Listen past the muck and one hears some pianism worth the effort. I'll just start with disc one. The set opens with the Variations and Fugue on a Theme by Handel, Op 24. This work has never been a favorite of mine, but Mr Klien does his best to rectify that. He opens the piece with startling directness, his fingerwork articulate and devoid of any mannerisms. He sort of cruises along playing the opening theme splendidly, and the first three variations all possess a certain welcoming charm as played. With the fourth variation, Walt unleashes a torrent of perfectly played forte and louder notes, allowing one to appreciate the tonal variation in this variation. From there until the last straight variation, he plays with an adroit combination of clarity, finely graded dynamics, and a cool and limited but finely honed color palette. Of special note is how he approaches the varying dynamics: he sort of terraces his playing, moving up from f to ff with perfect control, staying there just long enough, and then moving on. He does just as well playing diminuendo. This applies to all of the works in the five-pack. Back to the work: the concluding fugue is very well played, and it makes for an entertaining and musical conclusion to the piece. Generally, I'm not too big on it, but I enjoyed it more here.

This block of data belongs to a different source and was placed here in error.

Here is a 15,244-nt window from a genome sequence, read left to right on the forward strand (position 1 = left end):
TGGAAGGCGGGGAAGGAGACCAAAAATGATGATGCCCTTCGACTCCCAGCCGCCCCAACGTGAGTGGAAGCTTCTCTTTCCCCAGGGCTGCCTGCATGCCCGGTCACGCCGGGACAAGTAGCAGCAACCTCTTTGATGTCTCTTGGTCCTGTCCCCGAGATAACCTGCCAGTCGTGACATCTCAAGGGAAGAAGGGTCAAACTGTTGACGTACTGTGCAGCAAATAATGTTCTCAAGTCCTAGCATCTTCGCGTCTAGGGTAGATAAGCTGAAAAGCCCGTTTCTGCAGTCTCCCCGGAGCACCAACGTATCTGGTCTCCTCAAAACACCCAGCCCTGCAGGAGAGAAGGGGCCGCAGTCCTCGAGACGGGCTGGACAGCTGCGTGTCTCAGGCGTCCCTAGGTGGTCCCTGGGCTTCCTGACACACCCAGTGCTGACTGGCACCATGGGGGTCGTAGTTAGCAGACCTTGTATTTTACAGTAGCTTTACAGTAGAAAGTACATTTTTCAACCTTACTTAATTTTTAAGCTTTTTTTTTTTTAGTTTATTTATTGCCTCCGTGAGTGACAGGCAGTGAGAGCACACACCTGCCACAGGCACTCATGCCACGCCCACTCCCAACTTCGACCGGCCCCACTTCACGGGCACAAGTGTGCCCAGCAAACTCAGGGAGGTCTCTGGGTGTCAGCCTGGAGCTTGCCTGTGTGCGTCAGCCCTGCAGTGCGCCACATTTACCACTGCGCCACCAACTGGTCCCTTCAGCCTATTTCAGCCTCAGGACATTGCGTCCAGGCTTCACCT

More interesting is the Variations on a Theme by Schumann, Op 9. This was my first time hearing this piece. What a gem! The young Brahms ably takes the theme by his beloved mentor and alters it in remarkable ways while always managing to create a distinctively Brahmsian soundworld that nonetheless evokes thoughts of Schumann. This is not a fast, showy work; rather, Brahms (and Klien) revels in a number of slow, beautiful variations, some of them tenderly so. Really, this piece surpassed my expectations and has earned another turn in the CD player. The concluding single-piano version of the Op 39 waltzes don’t do much for me, so it’s on to discs two and three.